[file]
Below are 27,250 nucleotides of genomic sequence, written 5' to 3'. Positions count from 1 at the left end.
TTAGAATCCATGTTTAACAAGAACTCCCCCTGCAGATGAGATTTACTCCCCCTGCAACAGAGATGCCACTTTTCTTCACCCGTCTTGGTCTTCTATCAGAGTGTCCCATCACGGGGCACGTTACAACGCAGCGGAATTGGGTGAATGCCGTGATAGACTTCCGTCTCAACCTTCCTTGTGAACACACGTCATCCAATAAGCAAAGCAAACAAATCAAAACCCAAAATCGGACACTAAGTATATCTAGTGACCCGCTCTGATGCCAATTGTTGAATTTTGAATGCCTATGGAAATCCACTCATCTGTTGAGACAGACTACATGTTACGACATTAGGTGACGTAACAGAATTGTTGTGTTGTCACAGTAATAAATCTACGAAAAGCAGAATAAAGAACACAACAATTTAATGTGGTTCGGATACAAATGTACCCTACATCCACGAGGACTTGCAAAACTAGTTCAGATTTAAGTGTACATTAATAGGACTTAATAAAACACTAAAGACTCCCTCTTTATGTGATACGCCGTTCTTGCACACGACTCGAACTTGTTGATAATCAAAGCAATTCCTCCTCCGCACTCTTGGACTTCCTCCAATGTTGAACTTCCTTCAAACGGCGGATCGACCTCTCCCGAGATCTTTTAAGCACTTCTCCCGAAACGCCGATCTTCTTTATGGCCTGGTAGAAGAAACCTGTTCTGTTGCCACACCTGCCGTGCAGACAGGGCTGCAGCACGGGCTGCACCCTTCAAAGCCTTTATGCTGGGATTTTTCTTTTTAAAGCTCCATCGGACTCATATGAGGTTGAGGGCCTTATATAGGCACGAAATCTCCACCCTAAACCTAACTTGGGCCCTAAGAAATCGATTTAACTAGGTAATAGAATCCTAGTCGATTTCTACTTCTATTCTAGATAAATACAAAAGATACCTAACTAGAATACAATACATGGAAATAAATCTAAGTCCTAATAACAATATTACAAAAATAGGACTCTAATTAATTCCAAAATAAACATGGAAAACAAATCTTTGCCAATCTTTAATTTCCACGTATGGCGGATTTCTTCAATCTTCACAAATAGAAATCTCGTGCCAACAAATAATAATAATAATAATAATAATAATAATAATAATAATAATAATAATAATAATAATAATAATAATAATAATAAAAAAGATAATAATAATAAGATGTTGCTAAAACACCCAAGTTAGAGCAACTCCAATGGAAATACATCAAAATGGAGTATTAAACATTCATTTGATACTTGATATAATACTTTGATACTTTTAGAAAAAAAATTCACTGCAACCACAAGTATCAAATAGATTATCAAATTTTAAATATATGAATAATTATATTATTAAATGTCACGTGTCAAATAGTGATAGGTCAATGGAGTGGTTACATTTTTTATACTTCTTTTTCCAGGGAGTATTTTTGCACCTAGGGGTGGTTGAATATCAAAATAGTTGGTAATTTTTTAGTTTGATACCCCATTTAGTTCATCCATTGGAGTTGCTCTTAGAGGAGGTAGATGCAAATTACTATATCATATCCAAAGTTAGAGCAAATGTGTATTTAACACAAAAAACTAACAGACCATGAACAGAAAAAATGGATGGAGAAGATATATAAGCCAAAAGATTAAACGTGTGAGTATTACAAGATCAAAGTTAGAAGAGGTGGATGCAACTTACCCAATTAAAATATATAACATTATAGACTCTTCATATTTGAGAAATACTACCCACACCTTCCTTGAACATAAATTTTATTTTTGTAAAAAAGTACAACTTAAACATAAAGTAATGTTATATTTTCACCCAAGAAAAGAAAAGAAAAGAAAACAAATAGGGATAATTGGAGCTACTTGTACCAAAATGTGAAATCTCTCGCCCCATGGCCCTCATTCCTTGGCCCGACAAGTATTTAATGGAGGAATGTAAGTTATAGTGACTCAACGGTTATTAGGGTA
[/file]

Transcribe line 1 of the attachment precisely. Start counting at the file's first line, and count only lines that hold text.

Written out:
Below are 27,250 nucleotides of genomic sequence, written 5' to 3'. Positions count from 1 at the left end.